# Combinatorial Proof of a Binomial Identity

$$\sum_k {m\choose k} {n \choose k} = {m+n \choose n}$$

In this identity we seem to be choosing subsets that do $\it not$ contain k of type m and type n for all possible k. In the style of Vandermonde's identity we are then choosing n elements of both types to not be in the set. Where might I go from here to form a full proof?

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A special case of math.stackexchange.com/questions/337923/… –  LePressentiment Nov 16 '13 at 10:26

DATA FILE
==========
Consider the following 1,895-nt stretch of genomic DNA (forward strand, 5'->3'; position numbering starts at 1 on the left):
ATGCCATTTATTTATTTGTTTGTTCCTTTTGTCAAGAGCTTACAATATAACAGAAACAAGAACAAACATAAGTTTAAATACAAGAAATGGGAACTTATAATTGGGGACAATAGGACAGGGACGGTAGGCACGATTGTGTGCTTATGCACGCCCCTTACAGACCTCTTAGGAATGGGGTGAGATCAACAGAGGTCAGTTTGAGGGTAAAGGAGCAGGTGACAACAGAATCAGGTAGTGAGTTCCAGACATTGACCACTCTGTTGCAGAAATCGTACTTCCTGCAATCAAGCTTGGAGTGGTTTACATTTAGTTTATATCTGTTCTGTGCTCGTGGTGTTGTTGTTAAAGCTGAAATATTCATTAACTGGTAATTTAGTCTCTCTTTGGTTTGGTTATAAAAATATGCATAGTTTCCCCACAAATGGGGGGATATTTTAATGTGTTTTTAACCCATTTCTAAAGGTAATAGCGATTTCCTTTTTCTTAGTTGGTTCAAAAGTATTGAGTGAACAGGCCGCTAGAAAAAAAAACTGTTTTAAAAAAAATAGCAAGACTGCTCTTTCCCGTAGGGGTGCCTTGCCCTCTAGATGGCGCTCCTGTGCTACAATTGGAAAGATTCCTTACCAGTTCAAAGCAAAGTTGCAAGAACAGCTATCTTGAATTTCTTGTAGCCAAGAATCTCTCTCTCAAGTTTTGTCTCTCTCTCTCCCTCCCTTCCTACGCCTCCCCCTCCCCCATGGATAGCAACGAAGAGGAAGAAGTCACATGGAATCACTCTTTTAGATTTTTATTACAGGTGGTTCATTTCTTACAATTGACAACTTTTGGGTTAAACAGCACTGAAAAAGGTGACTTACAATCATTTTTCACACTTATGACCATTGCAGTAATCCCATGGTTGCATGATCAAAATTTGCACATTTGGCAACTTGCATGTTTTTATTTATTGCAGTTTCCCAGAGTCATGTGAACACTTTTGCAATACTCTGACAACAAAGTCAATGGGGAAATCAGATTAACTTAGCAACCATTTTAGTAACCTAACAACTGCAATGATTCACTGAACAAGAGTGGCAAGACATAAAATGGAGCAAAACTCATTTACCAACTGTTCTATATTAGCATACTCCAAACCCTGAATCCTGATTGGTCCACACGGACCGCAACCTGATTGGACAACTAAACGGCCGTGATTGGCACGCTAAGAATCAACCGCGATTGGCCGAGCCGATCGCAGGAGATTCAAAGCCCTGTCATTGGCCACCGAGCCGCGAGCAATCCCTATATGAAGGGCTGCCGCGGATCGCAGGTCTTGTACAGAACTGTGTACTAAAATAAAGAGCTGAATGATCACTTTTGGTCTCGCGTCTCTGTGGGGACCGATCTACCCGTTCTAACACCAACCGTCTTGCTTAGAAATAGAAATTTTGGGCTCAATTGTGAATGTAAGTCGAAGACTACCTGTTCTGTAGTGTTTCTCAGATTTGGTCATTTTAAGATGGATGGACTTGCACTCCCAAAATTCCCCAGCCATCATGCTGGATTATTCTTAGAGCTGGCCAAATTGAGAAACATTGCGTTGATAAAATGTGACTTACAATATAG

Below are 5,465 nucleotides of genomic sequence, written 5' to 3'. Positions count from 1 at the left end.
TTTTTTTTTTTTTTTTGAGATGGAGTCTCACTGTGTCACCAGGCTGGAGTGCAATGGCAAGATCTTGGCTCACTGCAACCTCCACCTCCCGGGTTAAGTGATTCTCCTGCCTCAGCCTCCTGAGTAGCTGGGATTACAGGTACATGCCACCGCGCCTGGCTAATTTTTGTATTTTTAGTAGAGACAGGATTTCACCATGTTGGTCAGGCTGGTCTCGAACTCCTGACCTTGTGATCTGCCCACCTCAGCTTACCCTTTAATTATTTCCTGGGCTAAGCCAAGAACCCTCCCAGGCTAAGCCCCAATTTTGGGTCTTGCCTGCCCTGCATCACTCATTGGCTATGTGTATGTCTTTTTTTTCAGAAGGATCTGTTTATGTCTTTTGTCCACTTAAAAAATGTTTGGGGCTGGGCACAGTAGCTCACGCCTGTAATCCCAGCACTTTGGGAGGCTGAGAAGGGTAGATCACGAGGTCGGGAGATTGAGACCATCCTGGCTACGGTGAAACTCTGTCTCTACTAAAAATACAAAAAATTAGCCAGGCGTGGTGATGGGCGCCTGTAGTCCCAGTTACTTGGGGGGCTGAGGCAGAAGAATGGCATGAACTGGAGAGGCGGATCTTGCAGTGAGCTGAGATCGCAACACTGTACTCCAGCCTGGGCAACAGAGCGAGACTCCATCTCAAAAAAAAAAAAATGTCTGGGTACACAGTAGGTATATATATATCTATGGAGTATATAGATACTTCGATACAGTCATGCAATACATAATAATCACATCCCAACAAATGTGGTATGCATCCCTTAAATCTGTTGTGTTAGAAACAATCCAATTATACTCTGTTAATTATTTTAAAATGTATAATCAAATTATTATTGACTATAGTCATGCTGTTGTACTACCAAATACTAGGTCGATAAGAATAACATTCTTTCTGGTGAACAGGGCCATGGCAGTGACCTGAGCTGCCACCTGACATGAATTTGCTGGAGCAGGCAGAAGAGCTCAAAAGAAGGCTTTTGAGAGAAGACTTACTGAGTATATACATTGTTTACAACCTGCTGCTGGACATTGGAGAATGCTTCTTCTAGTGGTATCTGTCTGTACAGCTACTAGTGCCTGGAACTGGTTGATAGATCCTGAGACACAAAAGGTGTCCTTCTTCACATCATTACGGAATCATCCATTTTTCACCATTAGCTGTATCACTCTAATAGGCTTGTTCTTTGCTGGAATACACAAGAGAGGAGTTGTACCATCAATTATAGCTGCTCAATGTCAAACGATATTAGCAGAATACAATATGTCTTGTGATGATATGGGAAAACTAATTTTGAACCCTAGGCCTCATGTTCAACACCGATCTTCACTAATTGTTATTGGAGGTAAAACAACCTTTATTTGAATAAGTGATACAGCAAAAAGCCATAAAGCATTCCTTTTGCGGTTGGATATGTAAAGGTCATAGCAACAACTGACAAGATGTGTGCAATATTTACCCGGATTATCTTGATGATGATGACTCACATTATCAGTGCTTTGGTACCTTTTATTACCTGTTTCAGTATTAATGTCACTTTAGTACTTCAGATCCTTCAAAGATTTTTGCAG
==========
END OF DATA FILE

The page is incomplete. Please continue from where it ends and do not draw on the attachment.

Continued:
I guess that rewriting the identity as $$\sum_{k} \binom{m}{k}\binom{n}{n-k} = \binom{m+n}{n}$$ it should be clear.
You are choosing $n$ elements in a set that is the disjoint union of a set $A$ of $m$ elements and a set $B$ of $n$ elements. So for each $k$ you choose $k$ elements from $A$, and the rest from $B$.